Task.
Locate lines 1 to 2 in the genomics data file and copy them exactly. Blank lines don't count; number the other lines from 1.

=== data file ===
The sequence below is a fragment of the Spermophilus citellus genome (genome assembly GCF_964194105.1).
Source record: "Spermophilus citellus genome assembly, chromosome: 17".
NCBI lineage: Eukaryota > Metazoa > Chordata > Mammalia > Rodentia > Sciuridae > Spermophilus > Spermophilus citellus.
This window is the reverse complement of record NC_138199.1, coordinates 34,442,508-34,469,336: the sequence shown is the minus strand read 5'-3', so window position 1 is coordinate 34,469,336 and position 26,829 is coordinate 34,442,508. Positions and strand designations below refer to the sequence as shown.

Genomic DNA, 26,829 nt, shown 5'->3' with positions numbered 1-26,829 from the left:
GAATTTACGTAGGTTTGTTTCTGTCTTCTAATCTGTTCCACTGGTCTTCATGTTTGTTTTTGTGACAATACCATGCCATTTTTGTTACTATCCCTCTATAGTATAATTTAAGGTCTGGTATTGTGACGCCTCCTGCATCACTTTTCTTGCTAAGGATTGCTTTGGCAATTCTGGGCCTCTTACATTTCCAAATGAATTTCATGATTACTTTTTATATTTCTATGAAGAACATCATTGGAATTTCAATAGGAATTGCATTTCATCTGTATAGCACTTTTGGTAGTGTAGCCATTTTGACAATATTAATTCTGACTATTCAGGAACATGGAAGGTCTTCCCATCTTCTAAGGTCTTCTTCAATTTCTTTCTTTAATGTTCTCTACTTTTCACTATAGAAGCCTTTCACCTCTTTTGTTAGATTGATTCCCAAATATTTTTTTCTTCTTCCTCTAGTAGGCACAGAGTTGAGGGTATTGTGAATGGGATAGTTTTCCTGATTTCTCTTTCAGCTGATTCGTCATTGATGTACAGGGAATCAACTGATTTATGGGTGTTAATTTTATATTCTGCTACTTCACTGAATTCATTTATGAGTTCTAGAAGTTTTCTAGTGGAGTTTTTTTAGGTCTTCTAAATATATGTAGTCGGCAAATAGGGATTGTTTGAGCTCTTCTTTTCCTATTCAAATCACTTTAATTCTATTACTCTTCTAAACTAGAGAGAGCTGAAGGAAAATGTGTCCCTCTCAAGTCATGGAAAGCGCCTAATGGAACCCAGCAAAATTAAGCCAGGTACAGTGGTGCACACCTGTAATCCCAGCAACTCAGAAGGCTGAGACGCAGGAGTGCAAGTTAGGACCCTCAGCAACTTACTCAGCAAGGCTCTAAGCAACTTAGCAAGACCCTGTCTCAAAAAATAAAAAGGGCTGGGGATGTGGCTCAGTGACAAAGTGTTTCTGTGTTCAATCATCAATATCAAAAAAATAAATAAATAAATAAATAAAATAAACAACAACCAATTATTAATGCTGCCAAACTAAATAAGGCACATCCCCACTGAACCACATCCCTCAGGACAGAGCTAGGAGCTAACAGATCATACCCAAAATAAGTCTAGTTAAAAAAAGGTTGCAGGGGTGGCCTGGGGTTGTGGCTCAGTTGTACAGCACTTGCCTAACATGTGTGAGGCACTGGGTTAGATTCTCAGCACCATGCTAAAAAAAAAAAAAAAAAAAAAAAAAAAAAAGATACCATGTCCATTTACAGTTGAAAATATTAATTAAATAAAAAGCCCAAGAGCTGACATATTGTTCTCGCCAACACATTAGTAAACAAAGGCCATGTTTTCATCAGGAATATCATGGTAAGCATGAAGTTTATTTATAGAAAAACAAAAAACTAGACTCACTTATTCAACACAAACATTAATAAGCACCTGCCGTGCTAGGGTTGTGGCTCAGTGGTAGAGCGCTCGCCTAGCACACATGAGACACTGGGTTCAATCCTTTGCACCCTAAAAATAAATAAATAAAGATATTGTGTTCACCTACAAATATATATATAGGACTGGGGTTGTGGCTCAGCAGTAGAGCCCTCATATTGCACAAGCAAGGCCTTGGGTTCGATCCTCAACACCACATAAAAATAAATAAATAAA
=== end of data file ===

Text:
The sequence below is a fragment of the Spermophilus citellus genome (genome assembly GCF_964194105.1).
Source record: "Spermophilus citellus genome assembly, chromosome: 17".